The Two Mules (Book I.—No. 4)
There were two heavily-laden mules making a journey together. One was carrying oats and the other bore a parcel of silver money collected from the people as a tax upon salt. This, we learn, was a tax which produced much money for the government, but it bore very hard upon the people, who revolted many times against it.
The mule that carried the silver was very proud of his burden, and would not have been relieved of it if he could. As he stepped out he took care that the bells upon his harness should jingle well as became a mule of so much importance.
Suddenly a band of robbers burst into the road, pounced upon the treasure mule, seized it by the bridle, and stopped it short. Struggling to defend itself the unhappy creature groaned and sighed as it cried: "Is this then the fate that has been in store for me: that I must fall and perish whilst my fellow traveller escapes free from danger?"
"My friend," exclaimed the mule that carried only the oats, and whom the robbers had not troubled about, "it is not always good to have exalted work to do. Had you been like me, a mere slave to a miller, you would not have been in such a bad way now!"
You boasted of being so swift.
II THE HARE AND THE PARTRIDGE (Book V.—No. 17)
Never mock at other people's misfortune; for you cannot tell how soon you yourself may be unhappy. Æsop the sage has given us one or two examples of this truth, and I am going to tell you of a similar one now.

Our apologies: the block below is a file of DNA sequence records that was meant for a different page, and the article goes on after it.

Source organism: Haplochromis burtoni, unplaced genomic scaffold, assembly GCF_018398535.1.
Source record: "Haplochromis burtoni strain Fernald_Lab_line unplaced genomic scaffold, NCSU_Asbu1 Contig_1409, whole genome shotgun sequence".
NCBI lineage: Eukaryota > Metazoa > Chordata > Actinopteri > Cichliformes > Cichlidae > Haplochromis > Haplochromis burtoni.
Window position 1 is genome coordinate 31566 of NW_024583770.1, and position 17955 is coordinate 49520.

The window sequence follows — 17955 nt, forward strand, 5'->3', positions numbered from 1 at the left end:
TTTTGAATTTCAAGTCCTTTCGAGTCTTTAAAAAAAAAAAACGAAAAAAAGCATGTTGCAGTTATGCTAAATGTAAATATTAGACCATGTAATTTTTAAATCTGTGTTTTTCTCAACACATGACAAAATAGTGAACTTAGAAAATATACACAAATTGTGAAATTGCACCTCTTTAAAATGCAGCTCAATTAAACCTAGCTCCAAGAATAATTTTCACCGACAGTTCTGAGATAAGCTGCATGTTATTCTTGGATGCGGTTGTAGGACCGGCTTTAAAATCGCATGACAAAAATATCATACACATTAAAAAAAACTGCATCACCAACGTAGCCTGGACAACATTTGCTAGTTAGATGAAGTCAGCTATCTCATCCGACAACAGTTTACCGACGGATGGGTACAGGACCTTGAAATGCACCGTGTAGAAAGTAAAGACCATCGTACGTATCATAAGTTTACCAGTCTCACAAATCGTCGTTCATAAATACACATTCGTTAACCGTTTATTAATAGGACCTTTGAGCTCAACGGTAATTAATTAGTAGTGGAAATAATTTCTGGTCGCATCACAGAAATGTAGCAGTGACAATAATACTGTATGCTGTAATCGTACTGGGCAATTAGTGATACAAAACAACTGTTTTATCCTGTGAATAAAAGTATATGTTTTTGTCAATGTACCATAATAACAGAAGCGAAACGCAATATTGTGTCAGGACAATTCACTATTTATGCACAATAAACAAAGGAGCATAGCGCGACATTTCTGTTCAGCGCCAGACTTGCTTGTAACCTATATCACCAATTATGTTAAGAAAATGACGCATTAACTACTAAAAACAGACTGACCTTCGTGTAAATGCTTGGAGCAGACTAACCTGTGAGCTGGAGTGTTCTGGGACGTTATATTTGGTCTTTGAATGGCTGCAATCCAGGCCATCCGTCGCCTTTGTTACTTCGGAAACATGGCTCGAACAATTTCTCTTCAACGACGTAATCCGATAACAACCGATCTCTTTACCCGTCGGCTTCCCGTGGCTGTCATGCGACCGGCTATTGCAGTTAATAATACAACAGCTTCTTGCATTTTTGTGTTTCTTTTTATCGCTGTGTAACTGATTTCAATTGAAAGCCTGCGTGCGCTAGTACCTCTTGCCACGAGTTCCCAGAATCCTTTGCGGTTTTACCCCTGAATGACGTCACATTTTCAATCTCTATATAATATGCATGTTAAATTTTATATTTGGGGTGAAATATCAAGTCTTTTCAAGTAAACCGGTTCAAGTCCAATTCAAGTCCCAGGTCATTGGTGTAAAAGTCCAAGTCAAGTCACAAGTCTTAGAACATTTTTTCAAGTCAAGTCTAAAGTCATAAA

A hare and a partridge were living as fellow-citizens very peacefully in a field, when a pack of hounds making an onset obliged the hare to seek refuge. He rushed into his form and succeeded in putting the hounds at fault. But here the scent from his over-heated body betrayed him. Towler, philosophising, concluded that this scent came from his hare, and with admirable zeal routed him out. Then old Trusty, who never is at fault, proclaimed that the hare was gone away. The poor unfortunate creature at last died in his form.
The partridge, his companion, thought fit to soothe his last moments with some scoffing remarks upon his fate. "You boasted of being so swift," she said "What has come to your feet, then?"
But even as she was chuckling her own turn came. Secure in the belief that her wings would save her whatever happened, she did not reckon upon the cruel talons of the hawk.
III THE GARDENER AND HIS LANDLORD (Book IV.—No. 4)
A man who had a great fondness for gardening, being half a countryman and half town-bred, possessed in a certain village a fair-sized plot with a field attached, and all enclosed by a quickset hedge. Here sorrel and lettuce grew freely, as well as such flowers as Spanish jasmine and wild thyme, and from these his good wife Margot culled many a posy for her high days and holidays.
This happy state of things was soon troubled by the visits of a hare, and to such an extent that the man had to go to his landlord and lodge a complaint. "This wretched animal," he said, "comes here and stuffs himself night and morning, and simply laughs at traps and snares....